Heated clash as controversial pitch revamp gets go-ahead
Planning chairman walks out of Town Hall meeting after objecting to ‘wrong’ decision to replace 11-a-side pitch
Councillor Martin Klute: ‘I came to the meeting knowing that the decision to grant planning permission was wrong so I left the room’
A DRAMATIC clash of views led to a planning chief walking out of a heated Town Hall meeting this week in an attempt to halt a controversial park revamp plan.
In an unprecedented turn of events, committee chairman Councillor Martin Klute made a sudden departure during his own committee’s discussions on Tuesday because he objected so strongly to Islington Council’s proposals for Barnard Park.
Cllr Klute, who has a reputation for being independently minded, said he no longer had an “open mind” regarding the planning application after Sport England, the government body tasked with promoting sports activity, objected to the plans because they would dramatically reduce the park’s full-size football pitch.
“I came to the meeting knowing that the decision to grant planning permission was wrong so I left the room,” he told the Tribune.
“Sport England’s views on this are very important. If Sport England say the pitch should be retained then that sports area is sacrosanct and should be retained.
“I could not possibly chair the meeting because I was so sure that the objection meant it should be refused on that basis.”
Nevertheless, planning permission was granted after the remaining four councillors voted unanimously to approve the application.
But the long-running planning row between residents and groups using the pitch is set to continue as the final decision now rests with the Secretary of State because of Sport England’s objection.
The proposals would see the current 11-a-side pitch, which is in a poor state, replaced by a floodlit, 7-a-side artificial pitch, allowing for new paths, grassy areas, picnic tables and a barbecue area. The council has secured £850,000 for changes at the park.
The Friends of Barnard Park have backed the plans, but Sport England, the Copenhagen Youth Project, the Football Association (FA) and Arsenal in the Community oppose them.
There was heckling from frustrated residents against the pitch closure as the meeting continued under committee vice-chairman, Cllr Tim Nicholls.
Youngsters from Highbury Football School with Dave Scrafton, manager of Highbury Wolves, Alfie Ryan of Arsenal in the Community and head coach Tegan Anton
Children from Highbury Football School attended in their football kits and gave out leaflets detailing their objections.
As it was recommended that planning permission should be granted, one man shouted: “Labour council? Disgraceful!”
Andrew Bedford, the council’s green space and leisure chief, was heckled with cries of “rubbish” and “ridiculous” as he outlined the justification for a reduced-size pitch.
As tempers frayed Cllr Nicholls stopped proceedings several times, reminding those in attendance that such comments were unacceptable.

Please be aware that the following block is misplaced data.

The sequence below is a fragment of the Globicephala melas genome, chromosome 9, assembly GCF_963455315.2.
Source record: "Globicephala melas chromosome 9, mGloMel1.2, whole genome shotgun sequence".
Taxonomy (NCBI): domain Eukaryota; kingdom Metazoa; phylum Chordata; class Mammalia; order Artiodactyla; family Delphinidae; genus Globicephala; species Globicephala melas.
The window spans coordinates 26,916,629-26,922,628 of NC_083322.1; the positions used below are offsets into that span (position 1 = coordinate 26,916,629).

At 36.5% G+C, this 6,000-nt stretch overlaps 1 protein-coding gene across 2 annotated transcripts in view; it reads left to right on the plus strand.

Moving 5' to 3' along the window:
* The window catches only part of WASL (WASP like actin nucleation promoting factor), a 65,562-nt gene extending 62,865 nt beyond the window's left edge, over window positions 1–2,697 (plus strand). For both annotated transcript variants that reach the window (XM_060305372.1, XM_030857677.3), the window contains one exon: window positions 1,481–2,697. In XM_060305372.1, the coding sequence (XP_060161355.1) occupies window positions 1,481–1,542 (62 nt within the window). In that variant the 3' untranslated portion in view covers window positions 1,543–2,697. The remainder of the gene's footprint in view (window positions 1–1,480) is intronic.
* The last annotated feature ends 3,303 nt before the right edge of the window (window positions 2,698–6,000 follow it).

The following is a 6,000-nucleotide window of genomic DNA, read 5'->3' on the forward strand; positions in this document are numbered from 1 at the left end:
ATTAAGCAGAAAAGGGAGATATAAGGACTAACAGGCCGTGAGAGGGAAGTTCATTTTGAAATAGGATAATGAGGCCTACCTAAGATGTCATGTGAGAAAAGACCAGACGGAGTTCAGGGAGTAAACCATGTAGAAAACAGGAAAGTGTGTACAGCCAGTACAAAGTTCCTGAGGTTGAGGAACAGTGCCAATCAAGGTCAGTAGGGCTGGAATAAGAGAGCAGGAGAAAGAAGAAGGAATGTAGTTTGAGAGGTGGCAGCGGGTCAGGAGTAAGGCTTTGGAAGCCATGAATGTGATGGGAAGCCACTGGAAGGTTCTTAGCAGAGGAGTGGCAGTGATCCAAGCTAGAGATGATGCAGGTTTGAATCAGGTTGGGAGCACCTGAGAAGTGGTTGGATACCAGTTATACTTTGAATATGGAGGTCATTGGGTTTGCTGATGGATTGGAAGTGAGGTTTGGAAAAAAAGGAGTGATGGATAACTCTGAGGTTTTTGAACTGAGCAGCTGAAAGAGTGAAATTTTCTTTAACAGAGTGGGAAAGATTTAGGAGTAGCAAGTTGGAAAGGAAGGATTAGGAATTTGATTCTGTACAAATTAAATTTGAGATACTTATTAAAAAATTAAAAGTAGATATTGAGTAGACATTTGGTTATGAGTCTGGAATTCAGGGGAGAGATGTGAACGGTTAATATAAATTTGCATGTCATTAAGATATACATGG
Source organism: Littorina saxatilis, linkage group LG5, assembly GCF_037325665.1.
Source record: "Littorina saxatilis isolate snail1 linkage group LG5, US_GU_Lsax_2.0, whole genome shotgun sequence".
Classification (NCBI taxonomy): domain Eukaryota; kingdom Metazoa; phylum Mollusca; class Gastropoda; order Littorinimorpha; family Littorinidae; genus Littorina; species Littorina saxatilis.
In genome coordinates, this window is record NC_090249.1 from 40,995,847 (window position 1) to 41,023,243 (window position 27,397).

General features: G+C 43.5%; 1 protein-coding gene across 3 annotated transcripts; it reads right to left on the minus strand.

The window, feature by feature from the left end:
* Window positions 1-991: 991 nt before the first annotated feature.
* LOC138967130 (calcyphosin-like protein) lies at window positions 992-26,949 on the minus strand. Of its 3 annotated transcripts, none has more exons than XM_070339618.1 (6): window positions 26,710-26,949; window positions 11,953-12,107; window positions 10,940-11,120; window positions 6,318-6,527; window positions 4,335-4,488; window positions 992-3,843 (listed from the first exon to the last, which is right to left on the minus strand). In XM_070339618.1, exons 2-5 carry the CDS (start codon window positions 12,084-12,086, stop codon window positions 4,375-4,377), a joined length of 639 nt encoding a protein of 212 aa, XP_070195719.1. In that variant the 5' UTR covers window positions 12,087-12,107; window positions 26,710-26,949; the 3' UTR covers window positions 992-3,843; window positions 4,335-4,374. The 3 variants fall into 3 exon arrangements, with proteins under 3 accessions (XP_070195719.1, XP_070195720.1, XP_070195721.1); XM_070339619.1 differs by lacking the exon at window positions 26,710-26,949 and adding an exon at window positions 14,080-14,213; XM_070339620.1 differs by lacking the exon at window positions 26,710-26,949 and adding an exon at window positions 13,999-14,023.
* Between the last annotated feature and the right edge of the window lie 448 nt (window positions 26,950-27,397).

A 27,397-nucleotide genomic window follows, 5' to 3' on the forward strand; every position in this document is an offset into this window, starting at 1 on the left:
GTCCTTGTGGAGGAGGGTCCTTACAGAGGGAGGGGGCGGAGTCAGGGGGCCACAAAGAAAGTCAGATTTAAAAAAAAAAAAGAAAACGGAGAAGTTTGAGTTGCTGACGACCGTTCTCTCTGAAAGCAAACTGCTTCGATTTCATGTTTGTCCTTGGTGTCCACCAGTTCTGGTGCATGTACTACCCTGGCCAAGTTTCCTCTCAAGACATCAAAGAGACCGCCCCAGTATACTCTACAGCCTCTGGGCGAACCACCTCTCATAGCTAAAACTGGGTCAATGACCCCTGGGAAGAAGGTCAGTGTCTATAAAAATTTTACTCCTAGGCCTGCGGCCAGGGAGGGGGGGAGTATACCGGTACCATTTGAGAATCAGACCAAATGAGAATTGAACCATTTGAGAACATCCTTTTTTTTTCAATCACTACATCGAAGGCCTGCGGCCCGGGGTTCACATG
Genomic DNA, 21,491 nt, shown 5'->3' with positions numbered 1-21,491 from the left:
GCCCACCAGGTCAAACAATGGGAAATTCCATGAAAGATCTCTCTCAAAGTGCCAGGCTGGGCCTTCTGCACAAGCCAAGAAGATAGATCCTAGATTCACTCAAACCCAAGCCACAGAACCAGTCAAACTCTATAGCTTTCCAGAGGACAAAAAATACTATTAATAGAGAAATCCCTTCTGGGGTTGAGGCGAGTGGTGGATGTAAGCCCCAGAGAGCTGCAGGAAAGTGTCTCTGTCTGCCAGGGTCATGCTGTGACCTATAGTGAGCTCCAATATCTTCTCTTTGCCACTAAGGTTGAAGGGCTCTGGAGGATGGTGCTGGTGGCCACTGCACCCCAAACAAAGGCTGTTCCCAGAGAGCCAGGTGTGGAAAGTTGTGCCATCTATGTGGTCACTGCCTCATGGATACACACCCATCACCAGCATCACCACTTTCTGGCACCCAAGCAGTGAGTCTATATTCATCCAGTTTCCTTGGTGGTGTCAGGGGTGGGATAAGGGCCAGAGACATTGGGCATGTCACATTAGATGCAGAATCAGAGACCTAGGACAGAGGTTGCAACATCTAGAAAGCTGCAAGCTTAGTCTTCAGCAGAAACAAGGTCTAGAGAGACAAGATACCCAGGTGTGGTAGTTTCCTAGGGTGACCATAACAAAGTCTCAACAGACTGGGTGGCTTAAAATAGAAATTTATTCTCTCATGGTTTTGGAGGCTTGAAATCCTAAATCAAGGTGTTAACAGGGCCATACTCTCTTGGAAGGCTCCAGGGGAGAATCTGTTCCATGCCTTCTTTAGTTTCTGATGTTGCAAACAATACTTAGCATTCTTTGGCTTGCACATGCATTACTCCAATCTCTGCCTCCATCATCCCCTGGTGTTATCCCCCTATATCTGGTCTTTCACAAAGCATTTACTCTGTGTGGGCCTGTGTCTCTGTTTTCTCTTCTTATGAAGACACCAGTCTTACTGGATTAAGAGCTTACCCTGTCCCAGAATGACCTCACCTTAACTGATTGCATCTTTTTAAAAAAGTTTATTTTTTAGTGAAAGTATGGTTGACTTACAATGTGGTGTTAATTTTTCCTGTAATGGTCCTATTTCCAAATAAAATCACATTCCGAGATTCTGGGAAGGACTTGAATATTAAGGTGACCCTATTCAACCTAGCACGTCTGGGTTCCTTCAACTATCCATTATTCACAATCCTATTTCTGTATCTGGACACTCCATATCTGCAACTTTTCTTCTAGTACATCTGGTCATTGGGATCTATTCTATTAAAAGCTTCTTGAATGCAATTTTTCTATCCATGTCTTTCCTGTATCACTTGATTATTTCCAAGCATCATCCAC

Council officers had met with Sport England, asking it to withdraw the objections but the public body refused, stating that protection of such sporting areas should be preserved.
“It doesn’t happen very often (for the chair to leave the meeting),” Cllr Klute added. “But it was rather unusual for officers to put up a report for approval when it was so obvious that Sport England were in objection to it.”
Members of the planning committee are required to approach planning applications with an open mind. If they know they already have a strong view for or against an application before a meeting of the committee, they are required to announce a “predetermination” and cannot take part.
The planning report states that there would be a 30 per cent loss of area for playing sports.
But Cllr Klute said the figures put forward in the plans regarding the new amount of space for sport were “disingenuous”.
“Officers are telling us it was a 30 per cent loss [of sports area] but I did a quick bit of maths and worked out it is actually 70 per cent,” he said. “The figures are disingenuous.”
In a letter to the council, Sport England said: “Reducing the facility in size will result in a loss of an area that has the potential to provide increased opportunities for sport in the local area.”
It added that both the FA and the Rugby Football Union would be willing to “help fund a replacement pitch”.
It also states that the grass area which has been deemed available to play sports would “not provide any significant benefit to the use of the space for formal sport”, adding that it would not be big enough to accommodate a game of rounders.
However, Dianne Browning, of the Friends of Barnard Park, said: “We’re relieved that the plan was accepted. It was supported by nine diverse local community groups. We await the next stage in the process.”
Karen Sullivan, the Town Hall’s service director of planning and development, said: “The planning committee considered this decision very thoroughly, at great length, and considered carefully opinions from both sides.“The committee decided that the plans set out an appropriate balance between providing space for people to play football and those who want to use the park for other leisure activities.”
The decision will now go to the Secretary of State for Culture, Media and Sport, who will make a decision on whether to “call in” the application.
• Additional reporting by David McGuinness